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there could be dynamicdynamics, the earthquake moves one direction and creates higher frequency. just like the sound of a train passing you. and so what you really care about is shaking, and shaking is only loosely connected with magnitude. >> sarah, thank you for your insight and your time tonight. again, as we recap this now, we'll continue to talk about it later in this news cast, 3.9 magnitude, 6:29 p.m. it's not confirmed, but it's believed to be near the hayward fault. a lot of people feeling a lot of rolling and the shaking. our crews again are on site. we'll come in later with more information, perhaps more video of any damage in the area. we want to get to the other top story. millions of people demanded system you can change to our local police departments. and now, it's happening. the question is, are you going to like what you see and will
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defunding or redirecting police money make our streets more dangerous? that's a big question to ask. it's also a very personal question. this is playing out right now in oakland. the city council voted last week to take $18 million out of the police budget. the majority of it will go to the city's department of violence prevention. for some perspective, the city is still budgeting $647 million for the police department in the next two years. today, oakland's police chief spoke about the decision for the first time publicly. chief laron armstrong and the mayor opposing this cut to the budget for the pd. armstrong is oakland's sixth police chief in the past ten years, and today, he wore his emotions on his sleeve. >> without the resources, it makes it challenging to make oakland safe. and more families find themselves dealing with trauma, find themselves dealing with putting the pieces together. when the yellow tape is gone and
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the streets are cleaned up, there's still hurt and pain and tragedy in our community. i hope that we can put politics aside and put public safety first. >> the chief also citing alarming crime statistics. the homicide rate is up 90% from where it was last year. shootings, robberies and carjackings also seeing a spike. chief armstrong, nice to have you on the program tonight. i've been around here a long time. as of you, i've seen a lot of chiefs come through oakland. but never have i heard or seen a chief get emotional as you did today. tell us, where are you coming from and what is the city council getting wrong here? >> i come from a place of being born and raised in this city. losing loved ones to gun wantin city, to want to see oakland be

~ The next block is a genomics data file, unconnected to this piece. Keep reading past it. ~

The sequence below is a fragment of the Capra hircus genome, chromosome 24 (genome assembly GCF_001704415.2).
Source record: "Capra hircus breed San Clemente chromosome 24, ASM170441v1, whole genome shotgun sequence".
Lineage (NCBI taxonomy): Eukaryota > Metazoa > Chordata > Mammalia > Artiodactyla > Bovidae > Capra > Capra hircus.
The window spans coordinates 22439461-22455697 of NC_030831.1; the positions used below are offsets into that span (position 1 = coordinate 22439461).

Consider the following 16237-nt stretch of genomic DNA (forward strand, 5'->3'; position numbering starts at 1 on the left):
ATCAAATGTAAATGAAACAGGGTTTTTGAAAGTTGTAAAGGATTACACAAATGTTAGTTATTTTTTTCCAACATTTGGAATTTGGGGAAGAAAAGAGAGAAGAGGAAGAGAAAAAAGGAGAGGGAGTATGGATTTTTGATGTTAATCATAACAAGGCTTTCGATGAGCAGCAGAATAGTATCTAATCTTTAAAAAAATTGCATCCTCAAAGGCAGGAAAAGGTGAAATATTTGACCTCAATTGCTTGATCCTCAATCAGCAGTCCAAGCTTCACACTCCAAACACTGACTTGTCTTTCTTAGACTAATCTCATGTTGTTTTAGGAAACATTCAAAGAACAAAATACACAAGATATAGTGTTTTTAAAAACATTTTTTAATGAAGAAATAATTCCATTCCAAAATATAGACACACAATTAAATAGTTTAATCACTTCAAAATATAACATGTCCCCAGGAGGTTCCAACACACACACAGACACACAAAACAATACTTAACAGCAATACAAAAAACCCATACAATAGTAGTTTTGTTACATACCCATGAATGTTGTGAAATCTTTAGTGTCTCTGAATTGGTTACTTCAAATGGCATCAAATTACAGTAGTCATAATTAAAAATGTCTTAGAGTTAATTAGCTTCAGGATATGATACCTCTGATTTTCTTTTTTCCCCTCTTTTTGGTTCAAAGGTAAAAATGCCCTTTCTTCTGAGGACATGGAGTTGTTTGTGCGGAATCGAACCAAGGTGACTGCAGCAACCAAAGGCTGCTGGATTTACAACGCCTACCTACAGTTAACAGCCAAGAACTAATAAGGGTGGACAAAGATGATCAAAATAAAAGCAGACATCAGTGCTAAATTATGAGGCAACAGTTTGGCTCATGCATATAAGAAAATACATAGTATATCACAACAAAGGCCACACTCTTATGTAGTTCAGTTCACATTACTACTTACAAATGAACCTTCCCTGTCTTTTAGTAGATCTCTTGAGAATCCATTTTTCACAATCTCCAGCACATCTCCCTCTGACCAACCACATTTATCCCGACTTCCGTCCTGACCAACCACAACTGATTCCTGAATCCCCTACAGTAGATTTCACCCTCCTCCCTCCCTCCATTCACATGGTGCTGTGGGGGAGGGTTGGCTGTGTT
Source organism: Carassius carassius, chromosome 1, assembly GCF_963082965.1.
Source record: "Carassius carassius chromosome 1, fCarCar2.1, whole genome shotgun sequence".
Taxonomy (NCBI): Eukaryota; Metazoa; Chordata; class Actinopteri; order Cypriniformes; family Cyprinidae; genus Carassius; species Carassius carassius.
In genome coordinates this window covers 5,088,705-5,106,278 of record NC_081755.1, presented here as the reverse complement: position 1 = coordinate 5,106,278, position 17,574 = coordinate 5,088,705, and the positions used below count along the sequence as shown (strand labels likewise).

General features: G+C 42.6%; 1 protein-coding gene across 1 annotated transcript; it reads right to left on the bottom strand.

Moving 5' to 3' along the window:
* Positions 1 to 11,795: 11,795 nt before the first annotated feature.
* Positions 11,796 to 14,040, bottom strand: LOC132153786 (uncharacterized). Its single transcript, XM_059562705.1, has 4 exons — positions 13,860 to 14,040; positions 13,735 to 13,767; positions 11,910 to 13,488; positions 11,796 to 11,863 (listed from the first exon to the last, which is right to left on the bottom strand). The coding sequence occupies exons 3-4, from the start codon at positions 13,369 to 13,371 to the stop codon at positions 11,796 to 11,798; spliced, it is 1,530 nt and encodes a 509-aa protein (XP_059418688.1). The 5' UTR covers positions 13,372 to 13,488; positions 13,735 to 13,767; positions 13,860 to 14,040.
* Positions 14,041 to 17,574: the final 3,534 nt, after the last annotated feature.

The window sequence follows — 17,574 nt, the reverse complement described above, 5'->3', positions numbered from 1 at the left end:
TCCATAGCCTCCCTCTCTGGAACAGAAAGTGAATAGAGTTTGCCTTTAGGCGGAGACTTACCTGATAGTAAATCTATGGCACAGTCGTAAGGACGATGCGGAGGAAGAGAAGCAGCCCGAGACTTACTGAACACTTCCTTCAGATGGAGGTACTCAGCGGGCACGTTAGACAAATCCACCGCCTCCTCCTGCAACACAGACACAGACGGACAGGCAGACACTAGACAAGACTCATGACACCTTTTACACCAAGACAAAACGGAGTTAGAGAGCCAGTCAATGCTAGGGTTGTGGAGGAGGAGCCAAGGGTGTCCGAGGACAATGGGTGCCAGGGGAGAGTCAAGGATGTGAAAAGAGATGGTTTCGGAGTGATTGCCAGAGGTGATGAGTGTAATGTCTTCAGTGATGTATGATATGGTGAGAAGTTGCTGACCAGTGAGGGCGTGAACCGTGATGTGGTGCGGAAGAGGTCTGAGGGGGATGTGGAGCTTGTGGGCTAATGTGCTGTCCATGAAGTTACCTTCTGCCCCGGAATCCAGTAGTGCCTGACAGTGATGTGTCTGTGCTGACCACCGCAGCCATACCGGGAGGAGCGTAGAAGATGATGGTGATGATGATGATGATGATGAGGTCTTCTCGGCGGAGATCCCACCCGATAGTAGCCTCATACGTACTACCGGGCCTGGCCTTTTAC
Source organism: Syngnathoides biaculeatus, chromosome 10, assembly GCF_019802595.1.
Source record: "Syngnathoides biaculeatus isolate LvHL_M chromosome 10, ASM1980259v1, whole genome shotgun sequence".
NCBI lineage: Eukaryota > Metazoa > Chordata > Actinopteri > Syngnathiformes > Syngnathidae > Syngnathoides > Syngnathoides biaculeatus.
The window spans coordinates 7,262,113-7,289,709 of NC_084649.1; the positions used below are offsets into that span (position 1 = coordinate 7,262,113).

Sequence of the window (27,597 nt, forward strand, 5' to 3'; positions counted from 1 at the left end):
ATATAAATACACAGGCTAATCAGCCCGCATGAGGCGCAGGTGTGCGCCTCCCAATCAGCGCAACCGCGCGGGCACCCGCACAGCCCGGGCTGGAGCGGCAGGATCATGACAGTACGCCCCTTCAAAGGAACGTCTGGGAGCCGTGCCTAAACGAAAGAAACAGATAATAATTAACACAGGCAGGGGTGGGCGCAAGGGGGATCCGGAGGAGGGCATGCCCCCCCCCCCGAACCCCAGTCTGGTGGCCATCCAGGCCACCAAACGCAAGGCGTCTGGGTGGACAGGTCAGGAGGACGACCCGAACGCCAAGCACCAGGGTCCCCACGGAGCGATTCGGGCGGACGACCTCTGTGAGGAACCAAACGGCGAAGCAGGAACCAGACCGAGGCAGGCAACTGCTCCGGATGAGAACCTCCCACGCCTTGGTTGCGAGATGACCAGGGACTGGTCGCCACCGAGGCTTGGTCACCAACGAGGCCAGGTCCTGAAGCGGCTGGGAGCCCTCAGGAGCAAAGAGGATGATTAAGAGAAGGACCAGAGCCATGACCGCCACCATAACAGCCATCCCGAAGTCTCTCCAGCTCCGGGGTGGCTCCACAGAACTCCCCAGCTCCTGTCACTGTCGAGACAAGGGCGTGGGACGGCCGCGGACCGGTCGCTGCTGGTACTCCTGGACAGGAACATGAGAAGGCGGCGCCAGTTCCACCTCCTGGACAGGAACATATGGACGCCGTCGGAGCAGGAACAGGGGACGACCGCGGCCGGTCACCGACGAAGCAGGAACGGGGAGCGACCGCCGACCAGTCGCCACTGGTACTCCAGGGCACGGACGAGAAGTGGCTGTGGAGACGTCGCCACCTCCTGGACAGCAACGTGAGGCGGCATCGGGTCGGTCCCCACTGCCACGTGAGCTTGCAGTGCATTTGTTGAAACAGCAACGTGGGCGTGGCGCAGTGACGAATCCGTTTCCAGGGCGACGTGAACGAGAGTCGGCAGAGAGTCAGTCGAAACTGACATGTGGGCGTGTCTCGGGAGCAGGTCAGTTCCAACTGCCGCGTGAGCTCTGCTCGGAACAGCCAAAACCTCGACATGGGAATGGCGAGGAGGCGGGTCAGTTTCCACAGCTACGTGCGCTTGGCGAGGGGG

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a safe city. and i know based on the budget cuts that we experienced this past week, i don't feel like oakland is safer as a result. so that concerns me. it concerns me for the safety of our community. >> chief, aren't we all, or at least many of us on the same page here? we want to see a safer community? we want to see systemic change? especially a person of color? isn't that what the city council is trying to do, trying to change the way we're doing it, because something is not working doing it the same old way. >> yes. and i've been fully in support of violence prevention programs. it's what i built my career on. but i think in this moment where you have 65 homicides, where you have a huge increase in shootings and robberies and carjackings, it just isn't the time to have less police resources. now, that doesn't mean there isn't a time for more violence prevention resources. we need both. and i think that's the cause. >> you have 714 officers right now. what do you project as the chief
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in terms of the number of officers on the streets, whether it's through retirement, attrition or budget cuts. are we going up from that number or down from 714? >> well, it's clear what our attrition hovering around five to six officers leaving the department a month, whether leaving for other agencies or retirement, we are going to see our department shrink. and that's going to cause officers to have to work more, work more overtime. but it's also going to mean slower response times to 911 calls for service, for our community members who are in great need. so that's where my concern lies. >> chief armstrong, what's happening on a bigger picture here, not just in oakland but nationwide. we talked about some numbers, there's some good cops, a lot of good cops who don't want to be cops any more. how do you change this? because they are being vilified in so many communities. >> yeah, i think that's the difficulty we face in law enforcement across the country right now, the idea that
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everybody is being painted with a broad brush. i know me, like most officers come here every day, the vast majority come here and do a great job. respond to people's emergencies every day. but their work gets overshadowed by those that make some egregious mistakes. that's unfortunate. because we can do both. we can hold people accountable while still upholding those heroic in their actions. >> chief, i ask this as a journalist and a fellow nbc employee here. one of our colleagues today, reporting on this very story in front of oakland city hall, held up at gunpoint. two guns drawn on this nbc crew. this isn't supposed to happen. this is broad day night, in front of city hall. is it going to get any better in the next 12 months? >> well, that's my hope and that's my call to the city as a whole, for us to come together and realize that in this moment, we're facing a crisis. far too many guns on our streets